The Geneva School and its Ordoglobalists

by Stefan Kolev

Four cities are usually considered the birthplaces of neoliberalism: Vienna, London, Chicago, and Freiburg. In his new book, Globalists. The End of Empire and the Birth of Neoliberalism(Harvard University Press, Cambridge, MA, 2018, 393 pages), historian Quinn Slobodian points out that an important place is missing in this series: Geneva. The Genevan melting pot of neoliberal ideas in the immediate vicinity of major international institutions was formative in the various attempts to establish an order for the global economy over the past nine decades.

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Friedrich von Wieser, or: Against “Sidelining” Austrian Economists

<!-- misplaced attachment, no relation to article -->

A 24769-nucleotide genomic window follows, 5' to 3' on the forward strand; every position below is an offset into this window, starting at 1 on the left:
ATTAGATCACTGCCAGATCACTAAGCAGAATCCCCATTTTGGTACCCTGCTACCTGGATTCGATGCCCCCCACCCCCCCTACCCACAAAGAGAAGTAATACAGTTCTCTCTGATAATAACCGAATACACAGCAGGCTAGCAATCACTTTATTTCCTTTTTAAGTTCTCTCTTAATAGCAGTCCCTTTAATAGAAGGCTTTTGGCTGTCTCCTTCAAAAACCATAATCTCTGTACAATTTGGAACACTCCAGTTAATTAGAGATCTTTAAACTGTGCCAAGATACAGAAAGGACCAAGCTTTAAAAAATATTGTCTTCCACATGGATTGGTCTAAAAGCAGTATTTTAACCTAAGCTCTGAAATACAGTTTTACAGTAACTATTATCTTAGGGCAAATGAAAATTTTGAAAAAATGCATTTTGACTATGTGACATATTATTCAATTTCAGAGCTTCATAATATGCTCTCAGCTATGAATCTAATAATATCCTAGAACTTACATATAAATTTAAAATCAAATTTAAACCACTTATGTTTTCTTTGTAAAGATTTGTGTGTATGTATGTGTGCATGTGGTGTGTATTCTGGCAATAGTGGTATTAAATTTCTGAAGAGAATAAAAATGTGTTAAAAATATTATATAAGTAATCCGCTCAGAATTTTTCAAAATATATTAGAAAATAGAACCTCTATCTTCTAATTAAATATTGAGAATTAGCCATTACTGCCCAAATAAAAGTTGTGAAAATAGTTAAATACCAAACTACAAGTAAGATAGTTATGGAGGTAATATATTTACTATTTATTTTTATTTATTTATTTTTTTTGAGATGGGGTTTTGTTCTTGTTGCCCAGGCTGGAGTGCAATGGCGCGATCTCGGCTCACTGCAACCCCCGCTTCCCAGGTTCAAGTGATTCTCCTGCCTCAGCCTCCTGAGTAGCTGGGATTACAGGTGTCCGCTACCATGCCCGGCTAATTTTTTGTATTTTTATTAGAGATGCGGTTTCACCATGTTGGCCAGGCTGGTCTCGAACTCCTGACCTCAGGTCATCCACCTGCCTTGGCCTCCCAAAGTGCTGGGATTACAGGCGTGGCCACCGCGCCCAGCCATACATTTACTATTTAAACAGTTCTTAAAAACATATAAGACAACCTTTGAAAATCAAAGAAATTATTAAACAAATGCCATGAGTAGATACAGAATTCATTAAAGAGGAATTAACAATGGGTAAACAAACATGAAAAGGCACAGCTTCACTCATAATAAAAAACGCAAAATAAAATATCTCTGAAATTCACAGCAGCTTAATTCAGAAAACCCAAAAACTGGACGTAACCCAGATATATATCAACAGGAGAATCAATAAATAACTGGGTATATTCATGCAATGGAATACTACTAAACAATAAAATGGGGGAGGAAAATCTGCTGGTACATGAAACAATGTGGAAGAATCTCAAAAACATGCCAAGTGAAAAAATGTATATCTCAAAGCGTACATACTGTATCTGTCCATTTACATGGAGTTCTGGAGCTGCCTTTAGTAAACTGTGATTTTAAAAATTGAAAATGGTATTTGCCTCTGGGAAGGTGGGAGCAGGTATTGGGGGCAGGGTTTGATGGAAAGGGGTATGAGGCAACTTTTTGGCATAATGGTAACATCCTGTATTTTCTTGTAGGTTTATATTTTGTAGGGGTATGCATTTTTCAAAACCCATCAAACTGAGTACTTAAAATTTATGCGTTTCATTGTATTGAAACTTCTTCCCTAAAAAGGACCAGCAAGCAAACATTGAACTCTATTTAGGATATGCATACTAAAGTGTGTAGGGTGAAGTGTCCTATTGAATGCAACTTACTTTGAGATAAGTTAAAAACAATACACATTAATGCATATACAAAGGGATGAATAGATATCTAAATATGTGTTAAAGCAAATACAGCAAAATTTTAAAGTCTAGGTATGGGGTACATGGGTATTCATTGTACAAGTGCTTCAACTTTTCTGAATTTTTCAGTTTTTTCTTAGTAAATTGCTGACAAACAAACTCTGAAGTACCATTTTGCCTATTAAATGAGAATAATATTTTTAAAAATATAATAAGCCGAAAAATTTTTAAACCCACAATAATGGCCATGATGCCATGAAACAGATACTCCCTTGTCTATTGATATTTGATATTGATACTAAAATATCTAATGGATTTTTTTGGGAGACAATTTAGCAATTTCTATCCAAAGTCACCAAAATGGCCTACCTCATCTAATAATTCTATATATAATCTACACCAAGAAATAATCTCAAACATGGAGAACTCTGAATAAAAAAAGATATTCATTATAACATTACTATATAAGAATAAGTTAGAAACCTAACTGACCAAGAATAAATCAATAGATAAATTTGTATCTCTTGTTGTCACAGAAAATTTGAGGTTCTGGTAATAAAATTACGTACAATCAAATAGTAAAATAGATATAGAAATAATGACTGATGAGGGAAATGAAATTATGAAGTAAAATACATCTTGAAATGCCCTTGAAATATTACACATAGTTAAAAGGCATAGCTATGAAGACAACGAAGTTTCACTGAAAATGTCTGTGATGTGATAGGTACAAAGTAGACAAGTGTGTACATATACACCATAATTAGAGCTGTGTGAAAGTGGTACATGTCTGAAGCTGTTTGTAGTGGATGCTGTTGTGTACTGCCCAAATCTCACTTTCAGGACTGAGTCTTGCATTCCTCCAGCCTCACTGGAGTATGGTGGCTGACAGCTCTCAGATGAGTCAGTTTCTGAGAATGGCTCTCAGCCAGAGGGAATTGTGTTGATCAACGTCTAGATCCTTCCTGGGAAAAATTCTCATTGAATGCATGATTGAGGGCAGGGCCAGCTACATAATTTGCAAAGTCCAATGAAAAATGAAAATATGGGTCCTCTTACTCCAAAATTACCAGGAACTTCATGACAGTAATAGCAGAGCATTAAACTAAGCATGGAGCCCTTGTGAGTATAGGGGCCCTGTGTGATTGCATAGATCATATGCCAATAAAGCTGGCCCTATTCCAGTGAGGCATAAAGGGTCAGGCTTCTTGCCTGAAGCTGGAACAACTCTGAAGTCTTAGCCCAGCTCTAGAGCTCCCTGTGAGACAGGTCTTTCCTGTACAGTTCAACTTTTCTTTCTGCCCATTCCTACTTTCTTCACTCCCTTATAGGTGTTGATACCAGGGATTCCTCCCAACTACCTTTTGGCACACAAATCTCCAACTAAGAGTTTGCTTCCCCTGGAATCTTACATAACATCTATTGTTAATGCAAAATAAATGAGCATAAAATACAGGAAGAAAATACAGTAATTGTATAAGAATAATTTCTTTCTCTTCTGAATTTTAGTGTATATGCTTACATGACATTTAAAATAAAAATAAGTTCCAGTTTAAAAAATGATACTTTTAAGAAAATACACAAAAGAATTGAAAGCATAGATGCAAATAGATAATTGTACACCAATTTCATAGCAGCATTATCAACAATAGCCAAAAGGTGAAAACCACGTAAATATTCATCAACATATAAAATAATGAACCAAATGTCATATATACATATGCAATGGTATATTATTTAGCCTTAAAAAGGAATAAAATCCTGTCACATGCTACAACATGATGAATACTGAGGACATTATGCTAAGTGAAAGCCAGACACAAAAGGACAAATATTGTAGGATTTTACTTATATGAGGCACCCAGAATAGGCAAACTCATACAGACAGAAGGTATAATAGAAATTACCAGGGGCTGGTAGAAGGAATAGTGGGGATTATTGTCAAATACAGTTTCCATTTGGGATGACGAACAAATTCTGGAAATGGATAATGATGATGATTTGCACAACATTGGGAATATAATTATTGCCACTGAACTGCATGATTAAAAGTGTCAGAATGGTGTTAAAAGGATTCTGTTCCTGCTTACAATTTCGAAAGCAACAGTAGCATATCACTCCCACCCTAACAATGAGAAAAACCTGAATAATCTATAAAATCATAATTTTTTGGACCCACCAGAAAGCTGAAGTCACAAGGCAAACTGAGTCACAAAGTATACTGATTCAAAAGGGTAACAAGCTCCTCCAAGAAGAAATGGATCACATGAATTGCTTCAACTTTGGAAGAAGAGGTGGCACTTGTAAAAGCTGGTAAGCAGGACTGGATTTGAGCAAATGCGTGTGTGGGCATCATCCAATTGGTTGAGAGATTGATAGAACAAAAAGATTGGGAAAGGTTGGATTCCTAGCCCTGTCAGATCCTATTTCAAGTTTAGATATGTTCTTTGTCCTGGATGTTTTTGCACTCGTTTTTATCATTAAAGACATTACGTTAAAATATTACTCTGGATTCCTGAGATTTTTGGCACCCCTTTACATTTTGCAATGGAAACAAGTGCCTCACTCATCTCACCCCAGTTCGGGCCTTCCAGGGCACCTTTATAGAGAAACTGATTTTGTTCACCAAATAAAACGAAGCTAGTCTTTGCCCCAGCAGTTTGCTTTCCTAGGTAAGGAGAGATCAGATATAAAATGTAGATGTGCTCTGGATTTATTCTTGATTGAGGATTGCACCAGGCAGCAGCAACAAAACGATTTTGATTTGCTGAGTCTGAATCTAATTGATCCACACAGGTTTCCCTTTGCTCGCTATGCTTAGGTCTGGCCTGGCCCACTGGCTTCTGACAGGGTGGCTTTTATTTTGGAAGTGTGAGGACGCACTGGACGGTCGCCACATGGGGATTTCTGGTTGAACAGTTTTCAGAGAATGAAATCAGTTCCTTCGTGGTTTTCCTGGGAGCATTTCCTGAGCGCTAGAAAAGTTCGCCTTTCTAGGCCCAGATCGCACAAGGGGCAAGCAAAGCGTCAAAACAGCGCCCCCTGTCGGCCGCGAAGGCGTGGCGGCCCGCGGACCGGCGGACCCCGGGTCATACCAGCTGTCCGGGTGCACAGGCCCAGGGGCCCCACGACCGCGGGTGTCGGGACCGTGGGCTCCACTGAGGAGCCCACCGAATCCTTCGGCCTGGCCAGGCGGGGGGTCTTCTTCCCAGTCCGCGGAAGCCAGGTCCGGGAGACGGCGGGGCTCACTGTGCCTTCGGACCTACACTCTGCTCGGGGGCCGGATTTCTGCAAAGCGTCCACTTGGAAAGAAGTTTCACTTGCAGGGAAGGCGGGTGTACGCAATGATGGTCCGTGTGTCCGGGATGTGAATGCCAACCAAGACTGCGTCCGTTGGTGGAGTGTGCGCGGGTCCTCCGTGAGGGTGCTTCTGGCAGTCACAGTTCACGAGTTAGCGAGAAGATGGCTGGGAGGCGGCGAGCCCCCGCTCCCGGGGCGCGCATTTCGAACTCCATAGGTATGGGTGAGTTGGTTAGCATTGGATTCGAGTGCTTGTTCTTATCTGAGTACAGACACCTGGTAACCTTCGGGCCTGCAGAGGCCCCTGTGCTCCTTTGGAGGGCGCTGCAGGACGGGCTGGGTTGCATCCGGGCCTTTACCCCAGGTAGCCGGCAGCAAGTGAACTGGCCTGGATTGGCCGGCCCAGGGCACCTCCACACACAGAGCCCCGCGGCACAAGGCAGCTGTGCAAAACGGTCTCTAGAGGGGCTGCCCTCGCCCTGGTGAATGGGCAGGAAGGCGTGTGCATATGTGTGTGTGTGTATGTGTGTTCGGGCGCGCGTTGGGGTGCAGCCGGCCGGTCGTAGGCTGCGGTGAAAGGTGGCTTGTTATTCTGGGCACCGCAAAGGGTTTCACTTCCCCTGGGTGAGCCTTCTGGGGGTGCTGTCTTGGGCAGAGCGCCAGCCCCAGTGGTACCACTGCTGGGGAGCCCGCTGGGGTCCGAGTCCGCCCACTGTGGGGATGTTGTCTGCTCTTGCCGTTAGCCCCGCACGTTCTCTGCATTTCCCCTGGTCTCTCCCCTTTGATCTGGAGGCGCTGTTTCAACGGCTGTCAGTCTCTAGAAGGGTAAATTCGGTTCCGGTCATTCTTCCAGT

by Stefan Kolev

Historians of economics must resist the temptation to put their narratives into the service of ideology. The intriguing case of Friedrich von Wieser exemplifies the grave dangers involved for history of economics as a discipline and for Austrian economics as a respectable research program – but it also provides hints on how to immunize historical accounts from the dangers of hagiography and litmus-test purity checks.

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The Viennese culture of conversation: Understanding and defending fragile orders

by Stefan Kolev*

For a better understanding of the turbulences of our time, studying those earlier politico-economic debates which focused on fragile orders of economy and society can certainly prove insightful. In The Viennese Students of Civilization, Erwin Dekker addresses such an age and interprets the works and impact of economists often labeled as the “Austrian School” – economists who are both the research object for historians of economics and the source of inspiration for today’s “Austrian Economists”. Continue reading